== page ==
Missing the point on Osama

Lost in all the media shuffle of ‘what wacko can we find today that doesn’t think Bin Laden’s dead,’ is a very important question: was killing Osama Bin Laden a political decision?

Obviously killing Bin Laden is pretty good. It does eliminate a long time enemy to the US and western culture as a whole, but could he have been captured? Why wasn’t he captured? Was the intention always to kill him? And if so, was that decision politically motivated?

After discovering Bin Laden’s whereabouts, President Obama was left with basically three initial options: kill, capture and keep it a secret, or capture and make it well known.

All three scenarios have merit, and all three are flawed.

If you capture Bin Laden, and make it well known, you will spend the rest of his life guarding a target for every extremist on the planet. Who wouldn’t want to be the jihadist that attacked the unholy infidel prison housing Bin Laden?

It wouldn’t matter where you put him. Supermax in Colorado, Guantanamo Bay (let’s not kid ourselves, it’s not closing), any location would become a target.

Then there’s the added difficulty of trying and convicting Bin Laden. If it’s political suicide to try the current occupants of Guantanamo in a US district court, can you image the fuss Bin Laden would cause? That’s a task for the second four year term, not the first. The point of politics after all is to get reelected.

You could capture him and keep it a secret. Maybe. The capturing isn’t the hard part. Neither is housing him in a secret facility. Housing him would be surprisingly easy. The real problem is the size of the lie.

After the realization that the CIA was operating secret prisons around the world, lying about Bin Laden is something you simply can’t afford. There’d be no need to worry about an international criminal court, the US isn’t even a signatory to that whole process, the American people would have your head faster than you can ask ‘where’s your birth certificate?’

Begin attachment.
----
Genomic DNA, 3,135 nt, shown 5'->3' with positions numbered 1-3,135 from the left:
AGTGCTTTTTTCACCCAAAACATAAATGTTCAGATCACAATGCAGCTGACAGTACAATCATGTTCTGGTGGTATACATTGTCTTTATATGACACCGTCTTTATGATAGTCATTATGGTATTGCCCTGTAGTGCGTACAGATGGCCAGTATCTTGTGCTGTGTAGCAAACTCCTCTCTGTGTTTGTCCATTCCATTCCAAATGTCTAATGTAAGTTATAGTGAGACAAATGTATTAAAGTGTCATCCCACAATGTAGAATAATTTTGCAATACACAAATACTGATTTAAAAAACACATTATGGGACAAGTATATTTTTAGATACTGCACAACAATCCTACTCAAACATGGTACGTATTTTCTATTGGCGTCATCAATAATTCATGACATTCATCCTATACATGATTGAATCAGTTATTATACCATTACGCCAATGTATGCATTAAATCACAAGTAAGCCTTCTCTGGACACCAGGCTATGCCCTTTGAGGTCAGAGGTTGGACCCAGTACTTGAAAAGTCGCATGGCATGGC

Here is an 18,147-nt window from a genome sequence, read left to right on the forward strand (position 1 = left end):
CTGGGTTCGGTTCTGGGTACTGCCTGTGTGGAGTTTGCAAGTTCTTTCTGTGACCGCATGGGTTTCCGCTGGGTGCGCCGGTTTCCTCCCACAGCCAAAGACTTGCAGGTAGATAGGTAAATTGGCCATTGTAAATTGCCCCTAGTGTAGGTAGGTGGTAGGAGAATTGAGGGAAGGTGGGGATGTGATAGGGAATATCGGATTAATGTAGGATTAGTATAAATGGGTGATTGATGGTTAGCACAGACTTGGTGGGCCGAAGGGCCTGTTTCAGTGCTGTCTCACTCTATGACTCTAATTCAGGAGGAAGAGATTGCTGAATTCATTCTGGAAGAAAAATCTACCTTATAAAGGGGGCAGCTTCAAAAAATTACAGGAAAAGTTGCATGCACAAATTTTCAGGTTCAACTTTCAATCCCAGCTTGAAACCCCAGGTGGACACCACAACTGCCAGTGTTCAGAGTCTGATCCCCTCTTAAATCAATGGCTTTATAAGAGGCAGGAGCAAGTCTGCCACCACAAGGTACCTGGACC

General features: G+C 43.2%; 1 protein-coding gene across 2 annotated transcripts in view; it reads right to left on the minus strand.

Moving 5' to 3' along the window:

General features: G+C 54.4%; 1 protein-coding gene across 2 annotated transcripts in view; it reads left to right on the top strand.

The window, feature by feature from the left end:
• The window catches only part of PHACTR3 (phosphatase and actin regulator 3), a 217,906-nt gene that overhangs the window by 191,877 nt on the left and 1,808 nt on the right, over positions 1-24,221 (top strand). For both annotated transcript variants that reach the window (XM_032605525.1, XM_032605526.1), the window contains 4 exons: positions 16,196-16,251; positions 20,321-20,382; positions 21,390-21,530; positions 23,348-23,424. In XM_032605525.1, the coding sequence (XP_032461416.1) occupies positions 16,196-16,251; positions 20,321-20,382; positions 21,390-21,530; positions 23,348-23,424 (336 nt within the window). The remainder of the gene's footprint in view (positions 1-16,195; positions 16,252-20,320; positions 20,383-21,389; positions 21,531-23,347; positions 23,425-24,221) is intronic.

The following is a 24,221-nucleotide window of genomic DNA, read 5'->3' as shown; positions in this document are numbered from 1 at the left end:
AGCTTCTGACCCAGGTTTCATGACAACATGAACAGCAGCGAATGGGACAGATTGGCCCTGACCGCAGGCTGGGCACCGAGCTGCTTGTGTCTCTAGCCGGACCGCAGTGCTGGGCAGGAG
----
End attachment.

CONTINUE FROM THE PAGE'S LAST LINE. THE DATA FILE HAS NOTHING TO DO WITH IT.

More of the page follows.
That leaves you one option: kill him. The beautiful thing about any military rules of engagement is the term “perceived threat.” It’s your convenient little card to do whatever you really want. There’s been enough media reports about regular military units quoting the clause, that it is just accepted at this point. Everybody knows it’s not entirely true, but everybody also knows that it’s so subjective you can hardly argue against it.

That’s exactly what the media is being spun through right now. Bin Laden “may have” been reaching for a weapon. He “may have” made a sudden movement. He “may have” done any number of things that would result in a double tap to the face. You can’t argue it, because you don’t know.

Fact is, politically, it was easier to kill Bin Laden. Forget about the intelligence value of the world’s leading terrorist, you can ransack his humble barb wired compound, take all his computer hard drives and thumb drives and any papers you can find. Sure, they won’t tell you the established courier routes, and they probably won’t tell you the code names used in communications, but who cares? It’s easier than having to explain to the American people what you’re going to do with him alive.

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